Compared with women who experienced menopause at the age of 50-51 years, women with premature menopause were twice as likely to develop multimorbidity by the age of 60, and three times as likely to develop multimorbidity from the age of 60 onwards

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Bone Health
Women who have already been through menopause may experience problems related to their bone health. Lifetime Stock

Women who experience premature menopause are almost three times more likely to develop multiple, chronic medical problems in their 60s, says a new study.

It is known already that premature menopause, occurring at the age of 40 or younger, is linked to a number of individual medical problems in later life, such as cardiovascular disease and diabetes.

However, there is little information about whether there is also an association between the time of natural menopause and the development of multiple medical conditions known as multimorbidity.

For the findings, published in the journal Human Reproduction, researchers at the University of Queensland followed more than 5,000 women aged 45 to 50 from 1996 until 2016.

“We found that 71 per cent of women with premature menopause had developed multimorbidity by the age of 60 compared with 55 per cent of women who experienced menopause at the age of 50-51,” said study researcher Xiaolin Xu from Zhejiang University in China.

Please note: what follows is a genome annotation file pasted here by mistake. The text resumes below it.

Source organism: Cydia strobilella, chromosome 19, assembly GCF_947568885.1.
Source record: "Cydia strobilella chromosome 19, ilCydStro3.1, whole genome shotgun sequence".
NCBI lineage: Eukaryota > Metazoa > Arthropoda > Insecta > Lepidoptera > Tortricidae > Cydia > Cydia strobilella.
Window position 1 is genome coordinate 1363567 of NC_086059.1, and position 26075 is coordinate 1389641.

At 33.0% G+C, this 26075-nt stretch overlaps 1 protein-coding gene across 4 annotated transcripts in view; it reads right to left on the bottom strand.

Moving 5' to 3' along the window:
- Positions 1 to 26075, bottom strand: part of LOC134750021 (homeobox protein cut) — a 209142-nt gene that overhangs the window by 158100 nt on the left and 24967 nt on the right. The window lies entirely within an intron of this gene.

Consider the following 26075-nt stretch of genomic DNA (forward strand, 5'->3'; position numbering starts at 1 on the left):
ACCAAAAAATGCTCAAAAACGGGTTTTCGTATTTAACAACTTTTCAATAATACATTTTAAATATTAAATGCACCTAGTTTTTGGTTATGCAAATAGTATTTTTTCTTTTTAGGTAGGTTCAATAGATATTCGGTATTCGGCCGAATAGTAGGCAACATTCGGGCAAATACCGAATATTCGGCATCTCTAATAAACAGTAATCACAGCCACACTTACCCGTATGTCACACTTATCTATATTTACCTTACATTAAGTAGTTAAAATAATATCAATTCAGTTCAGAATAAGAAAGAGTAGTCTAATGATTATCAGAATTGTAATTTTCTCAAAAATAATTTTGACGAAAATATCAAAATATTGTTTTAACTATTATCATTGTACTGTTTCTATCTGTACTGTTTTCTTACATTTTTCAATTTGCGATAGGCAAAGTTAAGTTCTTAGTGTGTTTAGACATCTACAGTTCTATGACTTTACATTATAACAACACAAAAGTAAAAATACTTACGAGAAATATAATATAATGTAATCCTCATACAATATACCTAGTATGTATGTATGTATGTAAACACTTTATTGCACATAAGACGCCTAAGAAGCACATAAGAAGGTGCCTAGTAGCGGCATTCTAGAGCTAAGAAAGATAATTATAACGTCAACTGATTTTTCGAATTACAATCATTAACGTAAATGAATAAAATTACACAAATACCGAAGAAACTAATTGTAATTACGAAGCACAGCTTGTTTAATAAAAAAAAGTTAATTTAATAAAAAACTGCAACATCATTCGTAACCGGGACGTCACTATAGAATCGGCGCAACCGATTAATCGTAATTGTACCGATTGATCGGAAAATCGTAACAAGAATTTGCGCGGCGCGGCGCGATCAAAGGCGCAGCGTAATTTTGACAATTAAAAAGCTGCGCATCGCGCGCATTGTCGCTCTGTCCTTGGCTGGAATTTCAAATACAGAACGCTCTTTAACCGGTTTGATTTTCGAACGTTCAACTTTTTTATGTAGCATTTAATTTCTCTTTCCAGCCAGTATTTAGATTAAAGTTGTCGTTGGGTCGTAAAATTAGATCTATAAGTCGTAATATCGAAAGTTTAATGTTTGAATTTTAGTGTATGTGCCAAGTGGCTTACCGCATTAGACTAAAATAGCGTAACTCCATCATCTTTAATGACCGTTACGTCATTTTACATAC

“In addition, 45 per cent of women with premature menopause had developed multimorbidity in their 60s compared with 40 per cent of women who experienced menopause at the age of 50-51,” Xu added.

The women responded to the first survey in 1996 and then answered questionnaires every three years (apart from a two-year interval between the first and second survey) until 2016.

Sexual Dysfunction increases by nearly 30 per cent during perimenopause and vaginal dryness most often has the greatest effect on desire, arousal and overall satisfaction, Here are some Causes. Wikimedia Commons

The women reported whether they had been diagnosed with or treated for any of 11 health problems in the past three years: diabetes, high blood pressure, heart disease, stroke, arthritis, osteoporosis, asthma, chronic obstructive pulmonary disease, depression, anxiety or breast cancer.

Women were considered to have multimorbidity if they had two or more of these conditions.

During the 20 years of follow-up, 2.3 per cent of women experienced premature menopause and 55 per cent developed multimorbidity.

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Compared with women who experienced menopause at the age of 50-51 years, women with premature menopause were twice as likely to develop multimorbidity by the age of 60, and three times as likely to develop multimorbidity from the age of 60 onwards.

“Our findings indicate that multimorbidity is common in mid-aged and early-elderly women,” said Indian-origin researcher and study senior author Gita Mishra.

“We also found that premature menopause is associated with a higher incidence of individual chronic conditions,” Xu added. (IANS)